That wasn’t quite how he planned things.
He thought he heard a whistle but wasn’t sure. And then, that familiar feeling returned: something wasn’t quite right.
Four sets of footsteps hurriedly ran down the alley away from Mariner’s Market Street while another softer set methodically plodded towards Tzun. Propping himself up on one elbow, Tzun strained to open his eye to see what new trouble might be coming his direction only to discover that his eye was throbbing and that he couldn’t see much of anything just yet. He reached up to touch it and winced at the pain. Somewhere, in the midst of that scuffle, he’d received a blow to his eye that he hadn’t immediately noticed – but he certainly felt it now. Turning his head further, he opened his other eye to find a rough looking but clean cut fellow reaching his hand out to lift him up.
From boots to a hat that covered any hair that wasn’t freshly buzzed, leather trappings of every sort decorated the newcomer. If he wasn’t nearly bald, you couldn’t tell so long as that hat was on. And as he softly smiled, he held one eye slightly squinted – as if it had to squint because of an unpleasantly large scar that reached from the middle of his bottom eyelid and through his hairline where it passed over a piece of missing ear – neatly sliced off in a fairly straight line. Further markings on this man’s face betrayed some serious time on the streets. He looked downright rugged.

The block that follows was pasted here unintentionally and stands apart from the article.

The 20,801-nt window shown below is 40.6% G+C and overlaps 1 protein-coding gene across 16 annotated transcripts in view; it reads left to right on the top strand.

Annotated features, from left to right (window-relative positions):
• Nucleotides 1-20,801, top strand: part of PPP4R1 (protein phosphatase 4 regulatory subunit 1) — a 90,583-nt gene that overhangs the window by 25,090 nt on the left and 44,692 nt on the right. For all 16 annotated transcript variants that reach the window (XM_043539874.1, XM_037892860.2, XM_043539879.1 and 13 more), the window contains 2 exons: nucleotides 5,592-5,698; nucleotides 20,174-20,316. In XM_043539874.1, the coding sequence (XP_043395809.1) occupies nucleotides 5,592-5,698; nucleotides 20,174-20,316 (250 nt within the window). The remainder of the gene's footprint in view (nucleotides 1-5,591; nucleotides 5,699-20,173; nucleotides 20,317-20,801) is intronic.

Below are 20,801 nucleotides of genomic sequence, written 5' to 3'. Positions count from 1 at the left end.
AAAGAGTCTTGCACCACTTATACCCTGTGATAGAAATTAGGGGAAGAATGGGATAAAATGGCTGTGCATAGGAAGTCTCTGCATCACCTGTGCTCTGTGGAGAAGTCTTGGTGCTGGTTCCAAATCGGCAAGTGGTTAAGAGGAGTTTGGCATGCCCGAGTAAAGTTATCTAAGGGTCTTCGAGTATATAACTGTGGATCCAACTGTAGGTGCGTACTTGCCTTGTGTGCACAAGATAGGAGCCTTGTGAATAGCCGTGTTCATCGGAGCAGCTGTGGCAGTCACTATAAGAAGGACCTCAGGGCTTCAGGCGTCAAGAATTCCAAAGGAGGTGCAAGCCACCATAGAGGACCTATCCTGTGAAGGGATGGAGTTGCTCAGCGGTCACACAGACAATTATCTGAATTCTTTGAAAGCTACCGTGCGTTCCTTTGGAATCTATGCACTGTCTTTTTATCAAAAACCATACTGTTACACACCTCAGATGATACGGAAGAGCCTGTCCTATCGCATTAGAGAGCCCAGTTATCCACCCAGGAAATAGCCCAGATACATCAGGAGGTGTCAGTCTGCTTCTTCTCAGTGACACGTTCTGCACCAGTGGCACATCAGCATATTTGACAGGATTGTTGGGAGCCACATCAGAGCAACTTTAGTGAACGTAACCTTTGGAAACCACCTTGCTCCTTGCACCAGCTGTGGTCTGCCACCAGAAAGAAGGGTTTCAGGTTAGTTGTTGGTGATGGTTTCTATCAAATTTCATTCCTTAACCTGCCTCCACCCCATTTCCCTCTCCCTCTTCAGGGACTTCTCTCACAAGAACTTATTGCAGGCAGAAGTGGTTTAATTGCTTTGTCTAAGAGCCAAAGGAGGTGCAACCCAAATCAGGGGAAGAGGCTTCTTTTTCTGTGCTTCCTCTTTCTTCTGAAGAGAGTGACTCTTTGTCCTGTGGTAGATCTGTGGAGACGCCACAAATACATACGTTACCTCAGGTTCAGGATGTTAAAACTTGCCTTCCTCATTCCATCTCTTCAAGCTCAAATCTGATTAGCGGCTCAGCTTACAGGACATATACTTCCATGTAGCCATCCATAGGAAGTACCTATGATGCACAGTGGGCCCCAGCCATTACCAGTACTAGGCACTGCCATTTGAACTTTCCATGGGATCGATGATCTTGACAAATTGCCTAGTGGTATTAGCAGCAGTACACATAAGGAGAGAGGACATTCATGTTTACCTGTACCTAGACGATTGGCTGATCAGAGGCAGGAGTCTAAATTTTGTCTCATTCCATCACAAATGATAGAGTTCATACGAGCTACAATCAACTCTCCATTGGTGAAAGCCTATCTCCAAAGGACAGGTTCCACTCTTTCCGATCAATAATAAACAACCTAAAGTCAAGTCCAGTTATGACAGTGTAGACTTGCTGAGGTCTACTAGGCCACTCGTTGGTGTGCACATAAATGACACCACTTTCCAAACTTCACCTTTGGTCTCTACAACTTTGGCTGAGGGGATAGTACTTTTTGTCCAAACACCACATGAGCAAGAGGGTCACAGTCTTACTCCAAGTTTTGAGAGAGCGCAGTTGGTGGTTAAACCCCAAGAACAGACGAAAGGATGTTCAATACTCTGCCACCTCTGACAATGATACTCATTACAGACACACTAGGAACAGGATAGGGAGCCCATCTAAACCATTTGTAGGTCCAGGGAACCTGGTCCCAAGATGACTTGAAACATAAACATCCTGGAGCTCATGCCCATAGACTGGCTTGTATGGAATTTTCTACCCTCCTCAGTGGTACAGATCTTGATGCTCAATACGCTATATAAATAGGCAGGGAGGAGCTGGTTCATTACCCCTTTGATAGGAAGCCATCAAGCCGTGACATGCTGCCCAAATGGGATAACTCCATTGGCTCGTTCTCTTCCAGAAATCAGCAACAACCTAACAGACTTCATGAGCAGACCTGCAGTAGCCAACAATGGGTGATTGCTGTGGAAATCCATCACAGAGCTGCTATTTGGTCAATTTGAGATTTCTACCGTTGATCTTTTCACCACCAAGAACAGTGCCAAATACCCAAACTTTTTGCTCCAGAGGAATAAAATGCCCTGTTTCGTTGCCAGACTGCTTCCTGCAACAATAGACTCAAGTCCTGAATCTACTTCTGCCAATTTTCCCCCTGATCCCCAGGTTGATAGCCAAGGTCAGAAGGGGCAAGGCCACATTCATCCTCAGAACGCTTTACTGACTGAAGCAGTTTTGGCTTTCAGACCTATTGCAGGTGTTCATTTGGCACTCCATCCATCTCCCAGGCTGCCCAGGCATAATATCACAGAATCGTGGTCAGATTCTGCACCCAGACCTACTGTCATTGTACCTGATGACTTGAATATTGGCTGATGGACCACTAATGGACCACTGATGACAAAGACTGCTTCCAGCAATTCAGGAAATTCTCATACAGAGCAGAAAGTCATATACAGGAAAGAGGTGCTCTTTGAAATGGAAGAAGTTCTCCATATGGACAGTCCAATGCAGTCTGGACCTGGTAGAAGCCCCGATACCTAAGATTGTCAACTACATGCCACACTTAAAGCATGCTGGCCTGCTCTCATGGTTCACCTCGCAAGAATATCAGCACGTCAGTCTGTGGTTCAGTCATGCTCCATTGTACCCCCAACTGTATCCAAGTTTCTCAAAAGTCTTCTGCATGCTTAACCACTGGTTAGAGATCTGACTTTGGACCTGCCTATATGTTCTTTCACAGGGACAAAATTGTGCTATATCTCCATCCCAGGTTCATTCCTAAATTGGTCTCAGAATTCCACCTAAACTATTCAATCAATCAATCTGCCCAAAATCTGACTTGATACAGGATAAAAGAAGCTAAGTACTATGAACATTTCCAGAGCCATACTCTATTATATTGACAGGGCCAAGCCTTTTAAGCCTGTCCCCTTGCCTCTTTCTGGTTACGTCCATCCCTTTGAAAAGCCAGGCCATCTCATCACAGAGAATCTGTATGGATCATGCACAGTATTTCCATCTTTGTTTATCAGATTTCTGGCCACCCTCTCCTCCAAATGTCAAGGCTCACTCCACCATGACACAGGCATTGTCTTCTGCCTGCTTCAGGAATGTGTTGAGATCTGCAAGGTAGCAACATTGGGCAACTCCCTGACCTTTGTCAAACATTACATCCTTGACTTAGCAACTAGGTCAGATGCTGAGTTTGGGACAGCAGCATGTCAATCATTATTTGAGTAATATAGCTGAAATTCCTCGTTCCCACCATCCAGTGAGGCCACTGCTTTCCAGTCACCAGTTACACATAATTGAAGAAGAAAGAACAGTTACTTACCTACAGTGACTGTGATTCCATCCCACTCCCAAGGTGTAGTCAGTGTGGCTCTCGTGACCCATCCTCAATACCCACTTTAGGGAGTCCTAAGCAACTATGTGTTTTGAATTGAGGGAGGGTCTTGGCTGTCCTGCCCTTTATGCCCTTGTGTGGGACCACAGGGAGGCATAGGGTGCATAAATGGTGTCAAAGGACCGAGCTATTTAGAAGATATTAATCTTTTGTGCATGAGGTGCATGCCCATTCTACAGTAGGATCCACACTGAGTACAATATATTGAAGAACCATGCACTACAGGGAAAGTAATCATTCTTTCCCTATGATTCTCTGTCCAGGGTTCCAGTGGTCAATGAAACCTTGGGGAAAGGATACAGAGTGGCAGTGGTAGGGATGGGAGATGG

“That’s quite a talent you have,” he offered as he helped Tzun back to his feet.
Still dizzy and trying to keep his body from visibly trembling, Tzun struggled to retain his footing for a moment before responding. “Talent?” he feigned in ignorance.
“You’re Uzzit aren’t you kid?” The rough tone of voice left Tzun uncertain whether or not a question had been asked.
“The wind …” he began.
“Don’t feed me that bull,” the street warrior interrupted with an overly confident air. “I know Uzzit when I see it.” His rigid gaze carefully scanned over Tzun who still looked more than a little dazed and worse for the wear. This boy barely belongs on the streets, the man silently considered. He’s lucky to have made it this far along. And he was right: if Tzun hadn’t been Uzzit, he would have been dead months ago – and the young boy was acutely aware of this fact.
“How would you like to really grow in your powers?”
So that was it.
It had all been a set up. …